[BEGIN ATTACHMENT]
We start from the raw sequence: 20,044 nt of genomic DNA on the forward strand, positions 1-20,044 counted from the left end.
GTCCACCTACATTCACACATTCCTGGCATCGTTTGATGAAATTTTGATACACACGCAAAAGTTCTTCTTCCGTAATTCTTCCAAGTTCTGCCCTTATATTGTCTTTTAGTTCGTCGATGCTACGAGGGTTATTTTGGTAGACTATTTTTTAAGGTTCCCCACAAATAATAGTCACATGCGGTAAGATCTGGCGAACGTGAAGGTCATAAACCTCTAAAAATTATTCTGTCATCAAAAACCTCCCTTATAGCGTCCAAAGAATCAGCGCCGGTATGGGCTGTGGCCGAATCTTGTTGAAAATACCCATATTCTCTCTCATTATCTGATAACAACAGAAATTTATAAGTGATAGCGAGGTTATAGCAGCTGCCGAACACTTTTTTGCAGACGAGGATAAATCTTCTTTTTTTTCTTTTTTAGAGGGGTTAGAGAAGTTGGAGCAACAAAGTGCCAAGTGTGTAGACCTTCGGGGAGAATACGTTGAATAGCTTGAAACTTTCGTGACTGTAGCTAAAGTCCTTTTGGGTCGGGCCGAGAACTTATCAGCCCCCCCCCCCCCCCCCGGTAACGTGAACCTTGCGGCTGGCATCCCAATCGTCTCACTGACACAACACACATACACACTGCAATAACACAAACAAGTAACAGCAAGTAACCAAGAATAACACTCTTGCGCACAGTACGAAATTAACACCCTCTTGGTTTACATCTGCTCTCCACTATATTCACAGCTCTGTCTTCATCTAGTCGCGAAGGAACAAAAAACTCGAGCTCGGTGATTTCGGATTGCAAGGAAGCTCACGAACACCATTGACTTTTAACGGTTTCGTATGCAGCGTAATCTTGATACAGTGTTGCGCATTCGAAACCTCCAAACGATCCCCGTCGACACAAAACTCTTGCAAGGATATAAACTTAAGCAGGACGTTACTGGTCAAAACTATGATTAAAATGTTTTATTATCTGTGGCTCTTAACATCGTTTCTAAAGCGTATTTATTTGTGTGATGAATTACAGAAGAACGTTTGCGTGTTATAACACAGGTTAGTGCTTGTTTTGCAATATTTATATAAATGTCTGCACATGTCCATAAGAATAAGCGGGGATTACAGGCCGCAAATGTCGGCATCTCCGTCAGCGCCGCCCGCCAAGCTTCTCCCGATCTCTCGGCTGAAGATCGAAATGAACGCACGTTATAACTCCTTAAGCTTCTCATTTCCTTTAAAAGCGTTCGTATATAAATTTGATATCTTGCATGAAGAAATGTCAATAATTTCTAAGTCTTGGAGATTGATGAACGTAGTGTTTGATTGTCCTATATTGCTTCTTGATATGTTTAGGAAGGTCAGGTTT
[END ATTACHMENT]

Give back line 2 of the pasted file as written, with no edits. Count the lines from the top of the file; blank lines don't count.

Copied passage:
GTCCACCTACATTCACACATTCCTGGCATCGTTTGATGAAATTTTGATACACACGCAAAAGTTCTTCTTCCGTAATTCTTCCAAGTTCTGCCCTTATATTGTCTTTTAGTTCGTCGATGCTACGAGGGTTATTTTGGTAGACTATTTTTTAAGGTTCCCCACAAATAATAGTCACATGCGGTAAGATCTGGCGAACGTGAAGGTCATAAACCTCTAAAAATTATTCTGTCATCAAAAACCTCCCTTATAGCGTCCAAAGAATCAGCGCCGGTATGGGCTGTGGCCGAATCTTGTTGAAAATACCCATATTCTCTCTCATTATCTGATAACAACAGAAATTTATAAGTGATAGCGAGGTTATAGCAGCTGCCGAACACTTTTTTGCAGACGAGGATAAATCTTCTTTTTTTTCTTTTTTAGAGGGGTTAGAGAAGTTGGAGCAACAAAGTGCCAAGTGTGTAGACCTTCGGGGAGAATACGTTGAATAGCTTGAAACTTTCGTGACTGTAGCTAAAGTCCTTTTGGGTCGGGCCGAGAACTTATCAGCCCCCCCCCCCCCCCCCGGTAACGTGAACCTTGCGGCTGGCATCCCAATCGTCTCACTGACACAACACACATACACACTGCAATAACACAAACAAGTAACAGCAAGTAACCAAGAATAACACTCTTGCGCACAGTACGAAATTAACACCCTCTTGGTTTACATCTGCTCTCCACTATATTCACAGCTCTGTCTTCATCTAGTCGCGAAGGAACAAAAAACTCGAGCTCGGTGATTTCGGATTGCAAGGAAGCTCACGAACACCATTGACTTTTAACGGTTTCGTATGCAGCGTAATCTTGATACAGTGTTGCGCATTCGAAACCTCCAAACGATCCCCGTCGACACAAAACTCTTGCAAGGATATAAACTTAAGCAGGACGTTACTGGTCAAAACTATGATTAAAATGTTTTATTATCTGTGGCTCTTAACATCGTTTCTAAAGCGTATTTATTTGTGTGATGAATTACAGAAGAACGTTTGCGTGTTATAACACAGGTTAGTGCTTGTTTTGCAATATTTATATAAATGTCTGCACATGTCCATAAGAATAAGCGGGGATTACAGGCCGCAAATGTCGGCATCTCCGTCAGCGCCGCCCGCCAAGCTTCTCCCGATCTCTCGGCTGAAGATCGAAATGAACGCACGTTATAACTCCTTAAGCTTCTCATTTCCTTTAAAAGCGTTCGTATATAAATTTGATATCTTGCATGAAGAAATGTCAATAATTTCTAAGTCTTGGAGATTGATGAACGTAGTGTTTGATTGTCCTATATTGCTTCTTGATATGTTTAGGAAGGTCAGGTTT